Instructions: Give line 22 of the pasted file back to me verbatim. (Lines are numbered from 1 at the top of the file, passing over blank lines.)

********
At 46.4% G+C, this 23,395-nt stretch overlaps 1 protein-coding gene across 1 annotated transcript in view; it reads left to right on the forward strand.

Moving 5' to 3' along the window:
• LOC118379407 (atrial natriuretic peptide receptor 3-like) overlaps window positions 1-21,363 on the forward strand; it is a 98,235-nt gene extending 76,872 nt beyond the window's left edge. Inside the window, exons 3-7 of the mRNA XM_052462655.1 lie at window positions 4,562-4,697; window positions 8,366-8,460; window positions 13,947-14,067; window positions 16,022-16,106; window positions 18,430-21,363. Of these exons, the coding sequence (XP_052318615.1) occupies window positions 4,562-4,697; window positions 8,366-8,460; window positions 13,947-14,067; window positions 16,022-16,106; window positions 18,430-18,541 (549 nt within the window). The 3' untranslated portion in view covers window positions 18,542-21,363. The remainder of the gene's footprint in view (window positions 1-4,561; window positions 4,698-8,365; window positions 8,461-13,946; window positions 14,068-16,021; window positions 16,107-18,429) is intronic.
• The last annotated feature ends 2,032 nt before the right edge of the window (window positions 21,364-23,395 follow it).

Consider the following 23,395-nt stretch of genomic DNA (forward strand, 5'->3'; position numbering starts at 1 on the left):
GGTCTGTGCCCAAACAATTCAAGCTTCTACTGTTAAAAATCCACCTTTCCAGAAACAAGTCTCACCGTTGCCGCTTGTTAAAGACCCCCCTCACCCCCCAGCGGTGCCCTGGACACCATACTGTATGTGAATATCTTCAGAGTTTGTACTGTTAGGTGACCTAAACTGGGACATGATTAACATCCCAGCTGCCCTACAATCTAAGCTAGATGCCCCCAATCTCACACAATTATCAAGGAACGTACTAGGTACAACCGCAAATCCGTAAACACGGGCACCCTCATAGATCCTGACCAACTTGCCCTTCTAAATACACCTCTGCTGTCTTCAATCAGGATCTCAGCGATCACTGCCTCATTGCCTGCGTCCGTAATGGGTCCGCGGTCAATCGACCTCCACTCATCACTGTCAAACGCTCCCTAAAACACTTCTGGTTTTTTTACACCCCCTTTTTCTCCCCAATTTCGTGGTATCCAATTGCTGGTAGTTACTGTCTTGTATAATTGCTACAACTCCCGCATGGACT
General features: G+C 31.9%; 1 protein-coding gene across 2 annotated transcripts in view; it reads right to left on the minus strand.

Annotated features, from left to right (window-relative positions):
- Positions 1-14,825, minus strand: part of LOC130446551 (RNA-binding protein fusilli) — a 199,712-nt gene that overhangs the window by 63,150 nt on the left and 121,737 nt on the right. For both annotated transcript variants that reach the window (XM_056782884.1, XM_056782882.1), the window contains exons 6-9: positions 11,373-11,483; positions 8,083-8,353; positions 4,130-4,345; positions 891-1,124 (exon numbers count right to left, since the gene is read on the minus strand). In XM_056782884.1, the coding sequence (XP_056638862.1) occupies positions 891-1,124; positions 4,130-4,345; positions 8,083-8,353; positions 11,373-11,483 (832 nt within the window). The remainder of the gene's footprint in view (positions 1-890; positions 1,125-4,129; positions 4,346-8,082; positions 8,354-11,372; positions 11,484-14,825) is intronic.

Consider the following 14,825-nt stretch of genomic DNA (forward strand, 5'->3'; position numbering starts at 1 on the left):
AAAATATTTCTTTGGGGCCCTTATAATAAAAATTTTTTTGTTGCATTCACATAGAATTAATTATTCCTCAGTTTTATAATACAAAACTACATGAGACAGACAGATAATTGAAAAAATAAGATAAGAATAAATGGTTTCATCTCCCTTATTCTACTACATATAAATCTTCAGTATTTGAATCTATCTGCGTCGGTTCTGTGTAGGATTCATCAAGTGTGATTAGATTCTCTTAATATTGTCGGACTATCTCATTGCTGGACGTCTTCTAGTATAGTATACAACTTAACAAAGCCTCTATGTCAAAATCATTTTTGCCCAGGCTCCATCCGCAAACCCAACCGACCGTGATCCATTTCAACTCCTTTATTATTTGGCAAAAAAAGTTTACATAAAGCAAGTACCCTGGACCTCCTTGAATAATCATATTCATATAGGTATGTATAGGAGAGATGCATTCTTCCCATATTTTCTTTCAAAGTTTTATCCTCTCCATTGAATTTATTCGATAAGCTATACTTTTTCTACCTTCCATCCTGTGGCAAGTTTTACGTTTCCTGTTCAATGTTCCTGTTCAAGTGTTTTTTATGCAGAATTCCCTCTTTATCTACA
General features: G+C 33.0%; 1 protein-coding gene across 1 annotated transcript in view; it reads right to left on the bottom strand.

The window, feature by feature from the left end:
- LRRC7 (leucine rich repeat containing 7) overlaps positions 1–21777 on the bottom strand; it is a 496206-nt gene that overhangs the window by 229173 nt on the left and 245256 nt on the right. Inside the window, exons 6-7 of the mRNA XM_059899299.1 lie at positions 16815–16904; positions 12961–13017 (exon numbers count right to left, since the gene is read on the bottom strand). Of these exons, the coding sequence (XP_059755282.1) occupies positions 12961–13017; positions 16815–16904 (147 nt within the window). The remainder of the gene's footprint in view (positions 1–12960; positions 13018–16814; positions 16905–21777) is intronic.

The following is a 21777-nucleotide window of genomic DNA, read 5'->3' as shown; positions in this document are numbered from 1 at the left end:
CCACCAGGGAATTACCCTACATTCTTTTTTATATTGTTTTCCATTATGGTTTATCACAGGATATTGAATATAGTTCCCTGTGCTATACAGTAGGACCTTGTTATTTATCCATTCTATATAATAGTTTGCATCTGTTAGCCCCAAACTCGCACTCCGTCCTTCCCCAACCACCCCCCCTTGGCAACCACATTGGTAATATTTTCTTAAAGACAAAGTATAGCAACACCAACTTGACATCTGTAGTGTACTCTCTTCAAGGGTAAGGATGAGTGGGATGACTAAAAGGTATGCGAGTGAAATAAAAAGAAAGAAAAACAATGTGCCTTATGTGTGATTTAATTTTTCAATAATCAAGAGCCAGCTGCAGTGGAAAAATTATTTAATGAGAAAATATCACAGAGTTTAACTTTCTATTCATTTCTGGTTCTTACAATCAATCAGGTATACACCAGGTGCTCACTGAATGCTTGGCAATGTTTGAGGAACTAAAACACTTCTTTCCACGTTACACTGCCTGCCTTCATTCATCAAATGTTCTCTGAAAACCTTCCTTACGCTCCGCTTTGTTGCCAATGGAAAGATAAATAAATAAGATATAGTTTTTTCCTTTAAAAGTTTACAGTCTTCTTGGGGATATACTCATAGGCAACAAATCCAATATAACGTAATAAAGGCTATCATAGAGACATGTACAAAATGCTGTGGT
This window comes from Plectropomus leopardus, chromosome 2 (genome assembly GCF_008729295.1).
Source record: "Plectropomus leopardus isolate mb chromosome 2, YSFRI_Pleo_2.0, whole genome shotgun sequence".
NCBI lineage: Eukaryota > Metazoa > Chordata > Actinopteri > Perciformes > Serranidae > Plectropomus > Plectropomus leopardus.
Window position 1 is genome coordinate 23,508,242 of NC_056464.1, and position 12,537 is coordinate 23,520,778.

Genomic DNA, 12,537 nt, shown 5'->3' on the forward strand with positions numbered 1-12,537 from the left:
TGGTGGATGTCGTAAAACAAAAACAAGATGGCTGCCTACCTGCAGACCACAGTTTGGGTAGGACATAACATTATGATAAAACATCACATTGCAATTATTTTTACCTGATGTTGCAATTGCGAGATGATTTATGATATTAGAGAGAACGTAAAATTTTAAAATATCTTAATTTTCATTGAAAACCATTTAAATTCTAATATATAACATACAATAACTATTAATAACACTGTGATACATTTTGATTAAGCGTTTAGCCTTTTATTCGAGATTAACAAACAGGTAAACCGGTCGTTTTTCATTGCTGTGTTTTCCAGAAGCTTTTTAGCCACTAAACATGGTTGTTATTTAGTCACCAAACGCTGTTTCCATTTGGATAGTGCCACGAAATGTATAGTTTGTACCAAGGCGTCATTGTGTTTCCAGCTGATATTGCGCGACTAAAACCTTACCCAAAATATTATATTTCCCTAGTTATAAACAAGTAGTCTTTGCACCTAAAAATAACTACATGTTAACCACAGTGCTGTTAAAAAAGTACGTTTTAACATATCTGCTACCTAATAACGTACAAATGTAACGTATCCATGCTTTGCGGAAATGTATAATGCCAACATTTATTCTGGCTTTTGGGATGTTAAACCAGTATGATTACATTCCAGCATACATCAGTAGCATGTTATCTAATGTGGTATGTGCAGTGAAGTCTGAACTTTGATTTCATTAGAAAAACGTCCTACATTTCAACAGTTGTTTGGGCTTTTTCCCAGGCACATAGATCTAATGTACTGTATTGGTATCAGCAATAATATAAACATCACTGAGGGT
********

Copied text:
TGGTGGATGTCGTAAAACAAAAACAAGATGGCTGCCTACCTGCAGACCACAGTTTGGGTAGGACATAACATTATGATAAAACATCACATTGCAATTATTTTTACCTGATGTTGCAATTGCGAGATGATTTATGATATTAGAGAGAACGTAAAATTTTAAAATATCTTAATTTTCATTGAAAACCATTTAAATTCTAATATATAACATACAATAACTATTAATAACACTGTGATACATTTTGATTAAGCGTTTAGCCTTTTATTCGAGATTAACAAACAGGTAAACCGGTCGTTTTTCATTGCTGTGTTTTCCAGAAGCTTTTTAGCCACTAAACATGGTTGTTATTTAGTCACCAAACGCTGTTTCCATTTGGATAGTGCCACGAAATGTATAGTTTGTACCAAGGCGTCATTGTGTTTCCAGCTGATATTGCGCGACTAAAACCTTACCCAAAATATTATATTTCCCTAGTTATAAACAAGTAGTCTTTGCACCTAAAAATAACTACATGTTAACCACAGTGCTGTTAAAAAAGTACGTTTTAACATATCTGCTACCTAATAACGTACAAATGTAACGTATCCATGCTTTGCGGAAATGTATAATGCCAACATTTATTCTGGCTTTTGGGATGTTAAACCAGTATGATTACATTCCAGCATACATCAGTAGCATGTTATCTAATGTGGTATGTGCAGTGAAGTCTGAACTTTGATTTCATTAGAAAAACGTCCTACATTTCAACAGTTGTTTGGGCTTTTTCCCAGGCACATAGATCTAATGTACTGTATTGGTATCAGCAATAATATAAACATCACTGAGGGT